E&O Tail Coverage — How Long?

When an agency is acquired by another agency, or when an agency goes out of business due to death or retirement of the agency owner, one issue that must be addressed is the “tail” (or, extended reporting coverage) on the agency’s claims-made E&O policy. Even if you don’t handle claims-made policies in your agency, you should remember from your licensing exam that claims aren’t covered once a claims-made policy is canceled or allowed to expire. This is true even if the wrongful act that causes the claim was committed while a policy was in effect. Tail coverage on a claims-made policy is designed to cover claims that are made against the agency after the policy is no longer in effect. In exchange for an additional premium payment, the insurer agrees to cover claims made in the future, for as many years as the policyholder chooses to buy. E&O policies sold by various insurers are not standard with regard to the number of years a policyholder can purchase – anywhere from one year to “forever” may be available, depending on the form. The policy sold by Westport allows up to 10 years, while most competitors offer considerably less.

When it comes time to buy tail coverage, how many years should you buy? “That’s one of the most common questions I get,” says David Surles, IIAT director of professional liability. “That’s like asking me, ‘What limit should I carry on my E&O?,’ because the only acceptable answer I can give is, ‘As much as you can afford.’” When pressed further, Surles tells the story of the longest “tail claim” he has seen at IIAT. In this case, the agent sold a disability policy to a doctor in 1970. In 1985, the doctor suffered a spine fracture in a plane crash and was totally disabled. The disability insurer paid benefits to the doctor until 1997, stopping the payments 24 months after his 65th birthday, in accordance with policy conditions. Meanwhile, the agent had sold his agency in 1992 and bought a “forever” tail from Coregis, the IIATendorsed E&O carrier prior to ERC/Westport; he then died in 1994.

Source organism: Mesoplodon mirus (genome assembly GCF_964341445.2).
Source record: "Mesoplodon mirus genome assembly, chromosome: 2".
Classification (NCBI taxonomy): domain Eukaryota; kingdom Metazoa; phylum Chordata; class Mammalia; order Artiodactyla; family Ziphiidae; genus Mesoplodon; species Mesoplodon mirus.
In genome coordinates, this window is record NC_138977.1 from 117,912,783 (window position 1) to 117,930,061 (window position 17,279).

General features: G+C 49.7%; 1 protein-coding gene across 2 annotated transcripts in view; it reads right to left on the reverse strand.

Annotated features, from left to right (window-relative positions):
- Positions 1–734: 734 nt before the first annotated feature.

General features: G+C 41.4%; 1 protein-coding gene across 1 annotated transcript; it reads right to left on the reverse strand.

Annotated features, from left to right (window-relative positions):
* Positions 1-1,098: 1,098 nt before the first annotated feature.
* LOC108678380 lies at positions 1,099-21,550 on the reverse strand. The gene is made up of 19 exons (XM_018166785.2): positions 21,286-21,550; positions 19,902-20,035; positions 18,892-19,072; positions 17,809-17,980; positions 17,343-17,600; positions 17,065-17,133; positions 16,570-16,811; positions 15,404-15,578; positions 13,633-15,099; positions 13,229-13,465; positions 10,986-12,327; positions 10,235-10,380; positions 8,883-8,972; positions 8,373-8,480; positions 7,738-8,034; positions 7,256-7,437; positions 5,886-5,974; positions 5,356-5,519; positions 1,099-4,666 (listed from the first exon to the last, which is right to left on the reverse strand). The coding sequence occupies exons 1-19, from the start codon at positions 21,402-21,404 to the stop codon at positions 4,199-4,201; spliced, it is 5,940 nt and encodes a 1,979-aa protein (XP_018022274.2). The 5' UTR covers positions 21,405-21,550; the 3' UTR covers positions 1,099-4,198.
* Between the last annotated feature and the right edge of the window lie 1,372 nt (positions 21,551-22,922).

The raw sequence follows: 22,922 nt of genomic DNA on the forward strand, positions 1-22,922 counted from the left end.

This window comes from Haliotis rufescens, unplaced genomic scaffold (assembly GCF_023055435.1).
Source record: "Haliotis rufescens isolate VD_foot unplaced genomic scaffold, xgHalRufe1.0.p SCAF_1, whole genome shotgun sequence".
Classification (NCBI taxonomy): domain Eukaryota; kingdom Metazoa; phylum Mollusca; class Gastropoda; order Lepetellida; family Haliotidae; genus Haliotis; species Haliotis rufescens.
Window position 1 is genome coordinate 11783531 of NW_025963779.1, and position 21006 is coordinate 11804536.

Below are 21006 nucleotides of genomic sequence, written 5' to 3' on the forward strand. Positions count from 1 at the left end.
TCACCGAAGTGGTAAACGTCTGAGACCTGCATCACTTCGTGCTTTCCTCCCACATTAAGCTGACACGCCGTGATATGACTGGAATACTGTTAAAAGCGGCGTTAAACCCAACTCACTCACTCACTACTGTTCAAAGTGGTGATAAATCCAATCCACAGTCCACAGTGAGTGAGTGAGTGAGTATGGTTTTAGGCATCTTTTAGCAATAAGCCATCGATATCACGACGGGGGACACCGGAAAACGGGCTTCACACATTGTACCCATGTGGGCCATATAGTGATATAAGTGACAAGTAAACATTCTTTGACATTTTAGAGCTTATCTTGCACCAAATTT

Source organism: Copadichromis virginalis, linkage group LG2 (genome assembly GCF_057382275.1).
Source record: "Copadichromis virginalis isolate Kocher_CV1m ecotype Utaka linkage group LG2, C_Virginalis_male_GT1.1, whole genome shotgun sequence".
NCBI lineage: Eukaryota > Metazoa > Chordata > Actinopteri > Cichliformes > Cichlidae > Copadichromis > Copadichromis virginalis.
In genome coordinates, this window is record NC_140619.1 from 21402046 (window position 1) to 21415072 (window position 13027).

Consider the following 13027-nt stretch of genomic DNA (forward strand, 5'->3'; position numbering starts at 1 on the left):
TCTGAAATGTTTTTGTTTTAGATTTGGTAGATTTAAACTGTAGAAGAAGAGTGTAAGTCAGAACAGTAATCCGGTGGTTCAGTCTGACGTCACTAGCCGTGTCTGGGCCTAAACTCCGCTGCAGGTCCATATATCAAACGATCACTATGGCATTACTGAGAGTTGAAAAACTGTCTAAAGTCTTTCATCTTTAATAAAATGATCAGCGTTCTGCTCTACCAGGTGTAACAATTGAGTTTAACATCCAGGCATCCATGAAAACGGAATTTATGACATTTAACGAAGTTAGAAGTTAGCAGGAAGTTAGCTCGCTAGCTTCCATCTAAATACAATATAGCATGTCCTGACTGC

In 1998, the doctor sued the insurer and the agent’s widow as executrix of the estate for breach of contract, misrepresentation, breach of the duty of good faith and fair dealing, violations of the Texas Insurance Code and violations of the Texas Deceptive Trade Practices Act. “When the widow presented the lawsuit to IIAT,” recalls Surles, “we were so pleased to find the agent’s file and discover that he had purchased tail coverage for as long as was available. We were able to tell the widow that her husband’s forethought was going to save her a lot of money, not to mention plenty of time and worry.” Coregis’ attorneys immediately petitioned the court for a summary judgment to release the estate from the lawsuit. After two years and $12,000 in expenses paid entirely by Coregis, the court threw out the case against the estate in 2000, citing the statute of limitations, the Dead Man’s Rule, no evidence that the agent violated the DTPA, and lack of privity of contract. “The agent’s E&O policy performed magnificently 28 years after the agent allegedly committed the ‘wrongful act,’” says Surles, “and four years after he passed away. That’s why I always say that purchasing tail coverage for three years or less is probably not enough. Buy as much as you can afford. By doing so, you and your family and your former employees and their families will know that you did the very best you could.” (By the way, the doctor’s case against the insurance company wasn’t settled until December 2003, when the Texas Supreme Court finally rendered judgment in favor of the company. The doctor and his attorneys received nothing, except five years’ worth of unreimbursed legal expenses.)